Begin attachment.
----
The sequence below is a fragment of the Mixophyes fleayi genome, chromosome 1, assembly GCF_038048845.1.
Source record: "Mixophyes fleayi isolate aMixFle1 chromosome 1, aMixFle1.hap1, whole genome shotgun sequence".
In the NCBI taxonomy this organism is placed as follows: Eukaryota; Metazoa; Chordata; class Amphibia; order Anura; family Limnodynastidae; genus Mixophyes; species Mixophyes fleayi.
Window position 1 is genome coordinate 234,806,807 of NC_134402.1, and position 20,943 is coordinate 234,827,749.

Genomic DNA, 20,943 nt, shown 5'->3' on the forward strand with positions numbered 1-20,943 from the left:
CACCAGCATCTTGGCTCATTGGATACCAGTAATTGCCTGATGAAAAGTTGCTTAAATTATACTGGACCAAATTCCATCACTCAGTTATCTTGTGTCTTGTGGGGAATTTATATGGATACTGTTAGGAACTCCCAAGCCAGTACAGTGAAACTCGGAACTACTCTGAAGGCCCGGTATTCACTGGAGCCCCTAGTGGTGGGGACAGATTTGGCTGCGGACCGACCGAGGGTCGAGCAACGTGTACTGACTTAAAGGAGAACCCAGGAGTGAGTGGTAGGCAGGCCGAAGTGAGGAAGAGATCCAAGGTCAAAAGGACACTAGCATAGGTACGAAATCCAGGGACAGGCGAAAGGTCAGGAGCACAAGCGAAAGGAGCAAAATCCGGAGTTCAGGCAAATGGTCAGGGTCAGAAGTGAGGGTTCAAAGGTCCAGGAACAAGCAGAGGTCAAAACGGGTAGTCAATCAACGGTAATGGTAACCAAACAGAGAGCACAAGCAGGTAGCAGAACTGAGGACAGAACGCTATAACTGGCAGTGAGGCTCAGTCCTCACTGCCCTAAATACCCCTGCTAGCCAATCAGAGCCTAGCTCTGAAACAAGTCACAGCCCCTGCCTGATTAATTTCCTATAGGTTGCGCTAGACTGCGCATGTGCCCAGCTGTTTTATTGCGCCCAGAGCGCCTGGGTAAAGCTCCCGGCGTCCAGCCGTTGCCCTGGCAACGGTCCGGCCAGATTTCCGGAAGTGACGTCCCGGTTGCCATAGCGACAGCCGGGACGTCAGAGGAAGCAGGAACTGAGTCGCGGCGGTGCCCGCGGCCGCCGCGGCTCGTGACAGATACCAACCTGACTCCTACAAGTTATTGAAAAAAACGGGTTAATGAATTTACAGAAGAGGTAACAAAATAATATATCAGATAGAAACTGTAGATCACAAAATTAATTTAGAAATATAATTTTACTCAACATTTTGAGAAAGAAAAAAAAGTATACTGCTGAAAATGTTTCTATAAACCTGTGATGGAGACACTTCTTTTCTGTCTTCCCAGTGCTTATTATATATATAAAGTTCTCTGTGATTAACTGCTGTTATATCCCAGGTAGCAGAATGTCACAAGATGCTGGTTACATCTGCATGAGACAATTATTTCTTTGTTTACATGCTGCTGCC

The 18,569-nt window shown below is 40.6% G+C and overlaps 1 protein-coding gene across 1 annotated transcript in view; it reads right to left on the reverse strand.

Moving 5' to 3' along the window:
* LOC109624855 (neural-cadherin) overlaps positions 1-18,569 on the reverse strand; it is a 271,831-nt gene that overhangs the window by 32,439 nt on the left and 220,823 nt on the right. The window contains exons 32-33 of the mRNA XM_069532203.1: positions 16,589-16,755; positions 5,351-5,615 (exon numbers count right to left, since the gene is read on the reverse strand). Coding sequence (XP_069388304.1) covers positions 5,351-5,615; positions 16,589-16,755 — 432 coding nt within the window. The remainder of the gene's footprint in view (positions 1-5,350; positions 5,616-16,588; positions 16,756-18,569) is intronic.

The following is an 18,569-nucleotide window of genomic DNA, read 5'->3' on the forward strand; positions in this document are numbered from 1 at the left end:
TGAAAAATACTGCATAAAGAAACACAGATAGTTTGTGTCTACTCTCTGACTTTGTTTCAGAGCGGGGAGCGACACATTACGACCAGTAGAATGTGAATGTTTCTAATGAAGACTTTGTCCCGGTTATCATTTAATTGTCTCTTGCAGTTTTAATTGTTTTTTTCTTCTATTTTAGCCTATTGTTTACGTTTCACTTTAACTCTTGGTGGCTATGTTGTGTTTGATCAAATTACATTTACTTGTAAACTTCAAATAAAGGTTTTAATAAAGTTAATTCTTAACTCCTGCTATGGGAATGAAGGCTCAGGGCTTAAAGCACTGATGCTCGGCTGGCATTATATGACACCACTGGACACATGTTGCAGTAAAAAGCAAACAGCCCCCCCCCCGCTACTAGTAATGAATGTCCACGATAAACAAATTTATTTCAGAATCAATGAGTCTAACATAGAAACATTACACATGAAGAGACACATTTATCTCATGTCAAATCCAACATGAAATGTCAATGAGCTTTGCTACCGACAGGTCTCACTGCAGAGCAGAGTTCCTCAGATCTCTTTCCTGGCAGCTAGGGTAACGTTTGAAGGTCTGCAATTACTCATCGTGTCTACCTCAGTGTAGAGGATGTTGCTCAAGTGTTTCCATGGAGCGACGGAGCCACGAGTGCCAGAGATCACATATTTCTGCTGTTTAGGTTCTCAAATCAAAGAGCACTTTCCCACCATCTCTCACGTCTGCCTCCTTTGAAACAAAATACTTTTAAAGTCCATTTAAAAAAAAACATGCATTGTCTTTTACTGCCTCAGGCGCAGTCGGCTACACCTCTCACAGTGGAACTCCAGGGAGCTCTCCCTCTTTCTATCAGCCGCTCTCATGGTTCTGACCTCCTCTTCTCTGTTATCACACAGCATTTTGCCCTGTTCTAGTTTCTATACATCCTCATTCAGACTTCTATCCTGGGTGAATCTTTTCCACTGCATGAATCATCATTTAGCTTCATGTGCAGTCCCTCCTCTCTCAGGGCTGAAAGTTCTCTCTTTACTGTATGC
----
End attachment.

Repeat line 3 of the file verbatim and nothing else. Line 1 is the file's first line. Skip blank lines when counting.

In the NCBI taxonomy this organism is placed as follows: Eukaryota; Metazoa; Chordata; class Amphibia; order Anura; family Limnodynastidae; genus Mixophyes; species Mixophyes fleayi.